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01.12.2015 | Research article | Ausgabe 1/2015 Open Access

BMC Palliative Care 1/2015

A mobile hospice nurse teaching team’s experience: training care workers in spiritual and existential care for the dying - a qualitative study

Zeitschrift:
BMC Palliative Care > Ausgabe 1/2015
Autoren:
Kirsten Tornøe, Lars Johan Danbolt, Kari Kvigne, Venke Sørlie
Wichtige Hinweise

Availability of data and materials

Not applicable.

Competing interests

The authors declared that they have no competing interests.

Authors’ contributions

KT, VS, and LJD designed the study. KT and VS collected the data. KT, VS, KK, LJD performed the structural analysis. KT transcribed the interview and drafted the manuscript. KT, VS, LJD, KK contributed to the interpretation of the results and critical review of the manuscript. All authors read and approved the final manuscript.

Authors’ information

KT, RN., RNT., PhD. student, MF Norwegian School of Theology and Center for the Psychology of Religion, Innlandet Hospital Norway, Associate Professor Lovisenberg Diaconal University College, Norway.
LJD Professor, Dr. Theol., MF Norwegian School of Theology and Director of The Center for the Psychology of Religion, Innlandet Hospital, Norway.
KK Professor, PhD., RN., RNT. Department of Nursing and Mental Health, Hedmark University College, Norway and Department of Nursing, Nesna University College, Norway.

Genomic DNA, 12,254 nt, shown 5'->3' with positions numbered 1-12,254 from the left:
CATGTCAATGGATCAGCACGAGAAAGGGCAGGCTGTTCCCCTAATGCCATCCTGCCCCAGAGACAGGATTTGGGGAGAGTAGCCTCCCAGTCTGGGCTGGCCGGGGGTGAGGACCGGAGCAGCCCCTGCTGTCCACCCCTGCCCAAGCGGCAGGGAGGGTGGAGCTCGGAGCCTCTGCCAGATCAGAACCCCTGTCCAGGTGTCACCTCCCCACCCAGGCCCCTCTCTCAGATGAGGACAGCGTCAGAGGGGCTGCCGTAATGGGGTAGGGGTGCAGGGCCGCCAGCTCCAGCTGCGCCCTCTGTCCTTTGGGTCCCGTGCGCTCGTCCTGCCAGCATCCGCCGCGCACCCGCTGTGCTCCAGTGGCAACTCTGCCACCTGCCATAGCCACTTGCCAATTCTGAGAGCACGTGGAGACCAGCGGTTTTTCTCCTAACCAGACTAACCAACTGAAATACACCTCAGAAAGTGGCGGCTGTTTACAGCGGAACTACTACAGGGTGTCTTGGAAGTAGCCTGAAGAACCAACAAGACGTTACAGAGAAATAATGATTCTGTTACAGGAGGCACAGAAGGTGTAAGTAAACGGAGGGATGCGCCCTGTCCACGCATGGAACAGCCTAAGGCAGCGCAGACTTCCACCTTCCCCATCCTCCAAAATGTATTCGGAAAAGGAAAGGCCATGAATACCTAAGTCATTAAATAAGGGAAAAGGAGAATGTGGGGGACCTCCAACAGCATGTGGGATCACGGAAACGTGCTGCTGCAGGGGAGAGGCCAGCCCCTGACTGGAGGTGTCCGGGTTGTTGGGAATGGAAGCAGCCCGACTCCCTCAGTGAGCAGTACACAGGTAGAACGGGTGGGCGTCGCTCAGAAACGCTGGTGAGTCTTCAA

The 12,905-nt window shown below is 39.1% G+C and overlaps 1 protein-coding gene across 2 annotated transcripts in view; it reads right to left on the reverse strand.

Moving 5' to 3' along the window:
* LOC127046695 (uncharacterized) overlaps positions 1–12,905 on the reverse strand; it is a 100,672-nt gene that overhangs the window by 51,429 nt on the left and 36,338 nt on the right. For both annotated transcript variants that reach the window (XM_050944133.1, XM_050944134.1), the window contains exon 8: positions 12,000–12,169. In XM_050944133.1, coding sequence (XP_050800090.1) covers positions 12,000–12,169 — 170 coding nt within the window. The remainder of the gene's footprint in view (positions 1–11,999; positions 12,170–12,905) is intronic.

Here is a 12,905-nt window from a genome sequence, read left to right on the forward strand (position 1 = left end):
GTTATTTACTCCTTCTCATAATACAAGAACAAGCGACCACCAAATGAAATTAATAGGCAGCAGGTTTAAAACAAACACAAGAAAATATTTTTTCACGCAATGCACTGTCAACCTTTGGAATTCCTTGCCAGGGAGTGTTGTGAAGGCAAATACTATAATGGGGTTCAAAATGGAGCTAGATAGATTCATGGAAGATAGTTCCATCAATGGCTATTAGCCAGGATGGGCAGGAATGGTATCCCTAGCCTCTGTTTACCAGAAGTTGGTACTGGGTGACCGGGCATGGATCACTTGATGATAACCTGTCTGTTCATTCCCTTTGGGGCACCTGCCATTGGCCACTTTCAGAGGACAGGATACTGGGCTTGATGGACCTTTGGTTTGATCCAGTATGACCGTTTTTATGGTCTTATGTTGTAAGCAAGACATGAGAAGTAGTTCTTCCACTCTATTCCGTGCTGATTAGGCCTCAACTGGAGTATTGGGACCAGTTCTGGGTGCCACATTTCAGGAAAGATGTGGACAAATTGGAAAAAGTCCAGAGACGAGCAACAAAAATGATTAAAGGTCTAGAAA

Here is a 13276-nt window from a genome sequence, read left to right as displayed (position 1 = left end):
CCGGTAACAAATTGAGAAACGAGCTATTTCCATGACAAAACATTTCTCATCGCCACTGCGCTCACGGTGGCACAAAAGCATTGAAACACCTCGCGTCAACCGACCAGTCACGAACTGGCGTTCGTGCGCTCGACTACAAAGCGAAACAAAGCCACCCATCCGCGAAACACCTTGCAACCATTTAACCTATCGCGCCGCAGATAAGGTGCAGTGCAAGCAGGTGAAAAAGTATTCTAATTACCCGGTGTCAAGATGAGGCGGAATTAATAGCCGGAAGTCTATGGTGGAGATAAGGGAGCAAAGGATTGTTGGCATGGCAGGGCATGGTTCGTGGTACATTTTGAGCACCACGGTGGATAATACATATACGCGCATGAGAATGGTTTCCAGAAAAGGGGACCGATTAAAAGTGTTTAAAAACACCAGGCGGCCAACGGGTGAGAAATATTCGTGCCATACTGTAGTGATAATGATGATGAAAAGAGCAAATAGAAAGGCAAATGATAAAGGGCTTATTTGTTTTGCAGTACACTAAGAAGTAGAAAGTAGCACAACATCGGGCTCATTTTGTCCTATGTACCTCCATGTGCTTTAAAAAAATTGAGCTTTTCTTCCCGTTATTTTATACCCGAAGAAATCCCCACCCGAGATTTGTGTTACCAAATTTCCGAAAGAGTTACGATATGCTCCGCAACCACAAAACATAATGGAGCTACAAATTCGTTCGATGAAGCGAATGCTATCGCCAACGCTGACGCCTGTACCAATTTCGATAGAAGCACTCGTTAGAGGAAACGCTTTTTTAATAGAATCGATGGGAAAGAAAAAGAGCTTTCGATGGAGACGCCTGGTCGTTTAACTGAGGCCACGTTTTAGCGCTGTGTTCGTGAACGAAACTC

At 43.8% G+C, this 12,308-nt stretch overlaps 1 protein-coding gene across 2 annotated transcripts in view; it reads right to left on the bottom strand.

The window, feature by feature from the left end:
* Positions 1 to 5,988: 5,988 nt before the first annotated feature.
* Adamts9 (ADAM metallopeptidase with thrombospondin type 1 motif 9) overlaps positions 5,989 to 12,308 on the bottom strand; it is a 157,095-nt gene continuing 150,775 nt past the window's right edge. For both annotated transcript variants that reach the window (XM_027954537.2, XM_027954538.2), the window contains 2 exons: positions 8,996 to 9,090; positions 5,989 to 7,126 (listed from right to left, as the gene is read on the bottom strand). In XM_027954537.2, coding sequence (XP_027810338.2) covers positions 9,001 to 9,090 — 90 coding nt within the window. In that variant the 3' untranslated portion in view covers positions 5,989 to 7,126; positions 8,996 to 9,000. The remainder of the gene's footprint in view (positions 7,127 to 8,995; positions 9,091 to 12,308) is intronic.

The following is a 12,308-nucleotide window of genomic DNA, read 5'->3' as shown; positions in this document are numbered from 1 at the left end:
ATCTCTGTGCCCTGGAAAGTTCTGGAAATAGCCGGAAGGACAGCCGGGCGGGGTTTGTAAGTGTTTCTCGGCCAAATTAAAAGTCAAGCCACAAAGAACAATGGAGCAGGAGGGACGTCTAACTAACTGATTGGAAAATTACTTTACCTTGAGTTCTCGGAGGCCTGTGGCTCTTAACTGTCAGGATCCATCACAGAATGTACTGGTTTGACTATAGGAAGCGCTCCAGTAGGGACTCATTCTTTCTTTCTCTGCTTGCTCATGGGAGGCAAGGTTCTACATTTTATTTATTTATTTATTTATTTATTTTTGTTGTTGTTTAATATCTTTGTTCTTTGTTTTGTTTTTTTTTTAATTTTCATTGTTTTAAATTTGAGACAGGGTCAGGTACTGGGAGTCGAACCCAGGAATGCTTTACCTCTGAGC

VS Professor, PhD., RN., RNT. Lovisenberg Diaconal University College, Norway.

Abstract

Background

Nursing home and home care nursing staff must increasingly deal with palliative care challenges, due to cost cutting in specialized health care. Research indicates that a significant number of dying patients long for adequate spiritual and existential care. Several studies show that this is often a source of anxiety for care workers. Teaching care workers to alleviate dying patients’ spiritual and existential suffering is therefore important. The aim of this study is to illuminate a pioneering Norwegian mobile hospice nurse teaching team’s experience with teaching and training care workers in spiritual and existential care for the dying in nursing homes and home care settings.

Methods

The team of expert hospice nurses participated in a focus group interview. Data were analyzed using a phenomenological hermeneutical method.

Results

The mobile teaching team taught care workers to identify spiritual and existential suffering, initiate existential and spiritual conversations and convey consolation through active presencing and silence. The team members transferred their personal spiritual and existential care knowledge through situated “bedside teaching” and reflective dialogues. “The mobile teaching team perceived that the care workers benefitted from the situated teaching because they observed that care workers became more courageous in addressing dying patients’ spiritual and existential suffering.

Discussion

Educational research supports these results. Studies show that efficient workplace teaching schemes allowexpert practitioners to teach staff to integrate several different knowledge forms and skills, applying a holisticknowledge approach. One of the features of workplace learning is that expert nurses are able to guide novices through the complexities of practice. Situated learning is therefore central for becoming proficient.

Conclusions

Situated bedside teaching provided by expert mobile hospice nurses may be an efficient way to develop care workers’ courage and competency to provide spiritual and existential end-of-life-care. Further research is recommended on the use of mobile expert nurse teaching teams to improve nursing competency in the primary health care sector.
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